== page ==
Finite extension of a field $\mathbb{F}_p$

I have an elliptic curve $E$ defined over a field $\mathbb{F}_p$ for $p$ prime and I need to let $\overline{\mathbb{F}_p}$ be the closure of $\mathbb{F}_p$ and then choose points $P\in E\left(\overline{\mathbb{F}_p}\right)$

In this question I was told that this is equivalent to:

choosing points in finite algebraic extensions of your $\mathbb{F}_p$ (since the algebraic closure is just the union of these) so what you really want is to construct these finite extensions and work with them

however my question now is how do I go about constructing the finite extension of a field $\mathbb{F}_p$?

I am self-teaching so assume limited knowledge of complex maths and theorems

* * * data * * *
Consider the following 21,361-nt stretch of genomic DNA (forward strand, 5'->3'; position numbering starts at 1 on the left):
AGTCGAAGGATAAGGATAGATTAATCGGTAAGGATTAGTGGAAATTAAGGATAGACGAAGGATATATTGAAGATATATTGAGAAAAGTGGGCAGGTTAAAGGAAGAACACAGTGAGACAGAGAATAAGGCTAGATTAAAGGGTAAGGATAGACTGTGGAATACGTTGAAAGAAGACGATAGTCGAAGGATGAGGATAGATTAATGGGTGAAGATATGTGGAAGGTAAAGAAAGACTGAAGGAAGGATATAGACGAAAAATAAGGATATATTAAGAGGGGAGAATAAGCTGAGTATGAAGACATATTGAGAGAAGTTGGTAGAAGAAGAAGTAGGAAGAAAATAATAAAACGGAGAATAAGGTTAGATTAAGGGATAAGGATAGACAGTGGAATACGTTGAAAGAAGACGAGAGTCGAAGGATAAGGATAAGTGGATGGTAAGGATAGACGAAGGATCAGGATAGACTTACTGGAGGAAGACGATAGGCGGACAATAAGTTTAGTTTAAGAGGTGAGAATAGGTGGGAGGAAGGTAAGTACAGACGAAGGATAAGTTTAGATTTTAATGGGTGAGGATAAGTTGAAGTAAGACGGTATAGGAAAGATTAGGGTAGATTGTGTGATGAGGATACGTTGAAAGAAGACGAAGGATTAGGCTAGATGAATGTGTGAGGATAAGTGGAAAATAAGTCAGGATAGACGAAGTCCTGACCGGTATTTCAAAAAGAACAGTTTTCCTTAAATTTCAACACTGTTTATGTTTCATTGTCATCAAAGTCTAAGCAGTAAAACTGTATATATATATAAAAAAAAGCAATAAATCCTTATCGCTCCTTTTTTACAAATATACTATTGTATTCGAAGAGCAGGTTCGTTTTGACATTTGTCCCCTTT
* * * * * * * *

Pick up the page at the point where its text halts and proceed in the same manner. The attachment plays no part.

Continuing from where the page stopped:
All finite extension of $\mathbb{F}_p$ are of the form $$\mathbb{F}_p[\alpha],$$ where $\alpha$ is a root of a monic, irreducible polynomial $f(x) \in \mathbb{F}_p[x]$ of some degree $n$.
Such an extension has order $p^{n}$. Given $p$ and $n$, there is up to isomorphism exactly one such extension.
Calculating in such an extension goes like this. Elements can be uniquely written in the form $$\tag{elts} a_{0} + a_{1} \alpha + \dots + a_{n-1} \alpha^{n-1},$$ for $a_{i} \in \mathbb{F}_p$. Sums are straighforward.
As to products, you work them out and then use the fact that $\alpha$ is a root of $f$ to reduce to the form (elts). In other words, elements (elts) are of the form $g(\alpha)$, where $g(x) \in \mathbb{F}_p[x]$ has degree less than $n$ (including $g(x) = 0$). To calculate $g(\alpha) h(\alpha)$, you first compute the product $g(x) h(x)$ of the two polynomials, divide by $f(x)$ to get $$g(x) h(x) = q(x) f(x) + r(x)$$ for some $q(x), r(x)$, where $r(x)$ has degree less than $n$ (or $r(x) = 0$), and then $g(\alpha) h(\alpha) = r(\alpha)$ will be in the form (elts).
This is a $\text{crash}^{n}$ course in finite fields. The Wikipedia has much more, including worked out examples.